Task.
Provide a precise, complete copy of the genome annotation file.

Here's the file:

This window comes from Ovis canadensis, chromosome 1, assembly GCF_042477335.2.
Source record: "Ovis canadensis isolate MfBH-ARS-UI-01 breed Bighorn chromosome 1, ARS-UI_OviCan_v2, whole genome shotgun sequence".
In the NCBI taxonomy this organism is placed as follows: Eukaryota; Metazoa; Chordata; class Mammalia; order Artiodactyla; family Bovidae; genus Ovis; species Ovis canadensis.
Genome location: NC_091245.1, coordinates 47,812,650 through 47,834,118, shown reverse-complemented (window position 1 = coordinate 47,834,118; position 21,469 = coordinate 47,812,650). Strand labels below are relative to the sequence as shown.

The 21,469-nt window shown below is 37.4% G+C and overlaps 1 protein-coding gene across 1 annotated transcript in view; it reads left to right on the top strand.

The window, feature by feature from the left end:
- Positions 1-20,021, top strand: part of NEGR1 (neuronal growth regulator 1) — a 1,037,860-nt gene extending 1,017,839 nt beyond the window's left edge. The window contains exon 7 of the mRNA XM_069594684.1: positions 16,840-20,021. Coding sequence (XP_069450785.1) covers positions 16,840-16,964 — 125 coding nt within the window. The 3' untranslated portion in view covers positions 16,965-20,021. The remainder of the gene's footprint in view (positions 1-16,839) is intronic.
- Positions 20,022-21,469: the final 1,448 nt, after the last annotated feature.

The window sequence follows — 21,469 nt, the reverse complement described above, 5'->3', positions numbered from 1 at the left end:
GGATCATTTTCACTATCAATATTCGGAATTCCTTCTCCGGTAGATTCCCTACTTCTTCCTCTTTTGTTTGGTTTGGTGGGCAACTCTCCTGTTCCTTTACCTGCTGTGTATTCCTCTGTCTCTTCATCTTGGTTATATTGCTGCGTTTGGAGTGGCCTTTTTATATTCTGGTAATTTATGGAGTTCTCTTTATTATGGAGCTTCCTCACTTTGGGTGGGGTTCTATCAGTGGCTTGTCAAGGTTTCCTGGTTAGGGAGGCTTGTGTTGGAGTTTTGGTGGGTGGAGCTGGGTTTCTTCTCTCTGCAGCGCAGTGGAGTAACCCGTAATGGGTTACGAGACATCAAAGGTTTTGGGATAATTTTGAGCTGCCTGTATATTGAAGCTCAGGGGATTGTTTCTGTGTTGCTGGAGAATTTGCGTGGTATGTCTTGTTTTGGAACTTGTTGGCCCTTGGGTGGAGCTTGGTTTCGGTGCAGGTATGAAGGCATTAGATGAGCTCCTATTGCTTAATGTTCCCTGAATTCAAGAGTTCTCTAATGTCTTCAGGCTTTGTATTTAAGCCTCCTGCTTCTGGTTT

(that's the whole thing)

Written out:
This window comes from Ovis canadensis, chromosome 1, assembly GCF_042477335.2.
Source record: "Ovis canadensis isolate MfBH-ARS-UI-01 breed Bighorn chromosome 1, ARS-UI_OviCan_v2, whole genome shotgun sequence".
In the NCBI taxonomy this organism is placed as follows: Eukaryota; Metazoa; Chordata; class Mammalia; order Artiodactyla; family Bovidae; genus Ovis; species Ovis canadensis.
Genome location: NC_091245.1, coordinates 47,812,650 through 47,834,118, shown reverse-complemented (window position 1 = coordinate 47,834,118; position 21,469 = coordinate 47,812,650). Strand labels below are relative to the sequence as shown.

The 21,469-nt window shown below is 37.4% G+C and overlaps 1 protein-coding gene across 1 annotated transcript in view; it reads left to right on the top strand.

The window, feature by feature from the left end:
- Positions 1-20,021, top strand: part of NEGR1 (neuronal growth regulator 1) — a 1,037,860-nt gene extending 1,017,839 nt beyond the window's left edge. The window contains exon 7 of the mRNA XM_069594684.1: positions 16,840-20,021. Coding sequence (XP_069450785.1) covers positions 16,840-16,964 — 125 coding nt within the window. The 3' untranslated portion in view covers positions 16,965-20,021. The remainder of the gene's footprint in view (positions 1-16,839) is intronic.
- Positions 20,022-21,469: the final 1,448 nt, after the last annotated feature.

The window sequence follows — 21,469 nt, the reverse complement described above, 5'->3', positions numbered from 1 at the left end:
GGATCATTTTCACTATCAATATTCGGAATTCCTTCTCCGGTAGATTCCCTACTTCTTCCTCTTTTGTTTGGTTTGGTGGGCAACTCTCCTGTTCCTTTACCTGCTGTGTATTCCTCTGTCTCTTCATCTTGGTTATATTGCTGCGTTTGGAGTGGCCTTTTTATATTCTGGTAATTTATGGAGTTCTCTTTATTATGGAGCTTCCTCACTTTGGGTGGGGTTCTATCAGTGGCTTGTCAAGGTTTCCTGGTTAGGGAGGCTTGTGTTGGAGTTTTGGTGGGTGGAGCTGGGTTTCTTCTCTCTGCAGCGCAGTGGAGTAACCCGTAATGGGTTACGAGACATCAAAGGTTTTGGGATAATTTTGAGCTGCCTGTATATTGAAGCTCAGGGGATTGTTTCTGTGTTGCTGGAGAATTTGCGTGGTATGTCTTGTTTTGGAACTTGTTGGCCCTTGGGTGGAGCTTGGTTTCGGTGCAGGTATGAAGGCATTAGATGAGCTCCTATTGCTTAATGTTCCCTGAATTCAAGAGTTCTCTAATGTCTTCAGGCTTTGTATTTAAGCCTCCTGCTTCTGGTTT